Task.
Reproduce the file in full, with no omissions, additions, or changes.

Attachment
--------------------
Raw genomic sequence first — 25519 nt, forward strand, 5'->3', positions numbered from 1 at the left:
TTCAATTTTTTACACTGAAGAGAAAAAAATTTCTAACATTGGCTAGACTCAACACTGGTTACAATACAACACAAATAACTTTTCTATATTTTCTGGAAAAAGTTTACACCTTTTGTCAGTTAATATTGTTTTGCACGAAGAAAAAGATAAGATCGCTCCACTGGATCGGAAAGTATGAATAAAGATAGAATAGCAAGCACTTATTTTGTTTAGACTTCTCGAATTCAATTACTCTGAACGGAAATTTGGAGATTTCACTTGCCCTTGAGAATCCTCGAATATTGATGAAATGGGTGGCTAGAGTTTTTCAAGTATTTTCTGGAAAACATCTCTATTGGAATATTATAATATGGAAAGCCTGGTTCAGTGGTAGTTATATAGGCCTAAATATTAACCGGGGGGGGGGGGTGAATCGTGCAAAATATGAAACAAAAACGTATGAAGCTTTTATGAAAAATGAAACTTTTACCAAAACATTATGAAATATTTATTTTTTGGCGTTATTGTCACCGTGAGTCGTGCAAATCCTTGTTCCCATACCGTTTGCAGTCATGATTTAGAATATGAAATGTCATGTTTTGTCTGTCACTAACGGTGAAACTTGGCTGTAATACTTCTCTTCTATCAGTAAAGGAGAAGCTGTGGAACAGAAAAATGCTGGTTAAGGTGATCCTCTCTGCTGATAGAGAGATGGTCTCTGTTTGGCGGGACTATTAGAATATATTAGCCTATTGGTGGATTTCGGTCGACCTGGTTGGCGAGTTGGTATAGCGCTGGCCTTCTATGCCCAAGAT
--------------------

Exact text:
Raw genomic sequence first — 25519 nt, forward strand, 5'->3', positions numbered from 1 at the left:
TTCAATTTTTTACACTGAAGAGAAAAAAATTTCTAACATTGGCTAGACTCAACACTGGTTACAATACAACACAAATAACTTTTCTATATTTTCTGGAAAAAGTTTACACCTTTTGTCAGTTAATATTGTTTTGCACGAAGAAAAAGATAAGATCGCTCCACTGGATCGGAAAGTATGAATAAAGATAGAATAGCAAGCACTTATTTTGTTTAGACTTCTCGAATTCAATTACTCTGAACGGAAATTTGGAGATTTCACTTGCCCTTGAGAATCCTCGAATATTGATGAAATGGGTGGCTAGAGTTTTTCAAGTATTTTCTGGAAAACATCTCTATTGGAATATTATAATATGGAAAGCCTGGTTCAGTGGTAGTTATATAGGCCTAAATATTAACCGGGGGGGGGGGGTGAATCGTGCAAAATATGAAACAAAAACGTATGAAGCTTTTATGAAAAATGAAACTTTTACCAAAACATTATGAAATATTTATTTTTTGGCGTTATTGTCACCGTGAGTCGTGCAAATCCTTGTTCCCATACCGTTTGCAGTCATGATTTAGAATATGAAATGTCATGTTTTGTCTGTCACTAACGGTGAAACTTGGCTGTAATACTTCTCTTCTATCAGTAAAGGAGAAGCTGTGGAACAGAAAAATGCTGGTTAAGGTGATCCTCTCTGCTGATAGAGAGATGGTCTCTGTTTGGCGGGACTATTAGAATATATTAGCCTATTGGTGGATTTCGGTCGACCTGGTTGGCGAGTTGGTATAGCGCTGGCCTTCTATGCCCAAGAT